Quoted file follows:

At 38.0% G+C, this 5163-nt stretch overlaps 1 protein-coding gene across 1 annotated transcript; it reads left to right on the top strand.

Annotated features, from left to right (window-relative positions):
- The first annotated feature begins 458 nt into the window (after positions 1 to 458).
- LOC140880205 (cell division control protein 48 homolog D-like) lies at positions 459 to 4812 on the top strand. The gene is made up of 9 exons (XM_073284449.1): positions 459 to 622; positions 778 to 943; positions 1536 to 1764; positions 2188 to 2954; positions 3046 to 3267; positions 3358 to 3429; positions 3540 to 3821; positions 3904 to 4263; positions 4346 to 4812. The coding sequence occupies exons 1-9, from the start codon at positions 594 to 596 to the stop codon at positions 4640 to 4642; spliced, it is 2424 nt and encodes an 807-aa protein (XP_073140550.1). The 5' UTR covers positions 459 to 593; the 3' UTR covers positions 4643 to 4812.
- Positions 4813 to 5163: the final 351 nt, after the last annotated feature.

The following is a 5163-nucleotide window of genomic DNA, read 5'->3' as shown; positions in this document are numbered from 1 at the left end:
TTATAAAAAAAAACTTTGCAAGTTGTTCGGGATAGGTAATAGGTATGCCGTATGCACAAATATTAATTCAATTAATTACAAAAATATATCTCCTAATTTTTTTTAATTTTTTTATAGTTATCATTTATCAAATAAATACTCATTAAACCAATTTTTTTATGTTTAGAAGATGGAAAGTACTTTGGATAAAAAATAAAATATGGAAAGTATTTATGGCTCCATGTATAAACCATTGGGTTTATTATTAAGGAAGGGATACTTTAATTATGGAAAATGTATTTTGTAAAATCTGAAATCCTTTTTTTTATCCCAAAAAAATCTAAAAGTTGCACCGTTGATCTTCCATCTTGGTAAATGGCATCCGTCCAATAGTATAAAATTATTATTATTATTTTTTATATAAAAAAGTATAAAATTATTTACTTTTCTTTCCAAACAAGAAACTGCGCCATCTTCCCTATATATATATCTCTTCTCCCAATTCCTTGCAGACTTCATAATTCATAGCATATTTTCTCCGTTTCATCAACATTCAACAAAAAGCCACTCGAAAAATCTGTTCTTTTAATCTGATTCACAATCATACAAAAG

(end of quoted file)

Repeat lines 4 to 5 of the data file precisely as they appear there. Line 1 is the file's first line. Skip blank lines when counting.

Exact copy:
- LOC140880205 (cell division control protein 48 homolog D-like) lies at positions 459 to 4812 on the top strand. The gene is made up of 9 exons (XM_073284449.1): positions 459 to 622; positions 778 to 943; positions 1536 to 1764; positions 2188 to 2954; positions 3046 to 3267; positions 3358 to 3429; positions 3540 to 3821; positions 3904 to 4263; positions 4346 to 4812. The coding sequence occupies exons 1-9, from the start codon at positions 594 to 596 to the stop codon at positions 4640 to 4642; spliced, it is 2424 nt and encodes an 807-aa protein (XP_073140550.1). The 5' UTR covers positions 459 to 593; the 3' UTR covers positions 4643 to 4812.
- Positions 4813 to 5163: the final 351 nt, after the last annotated feature.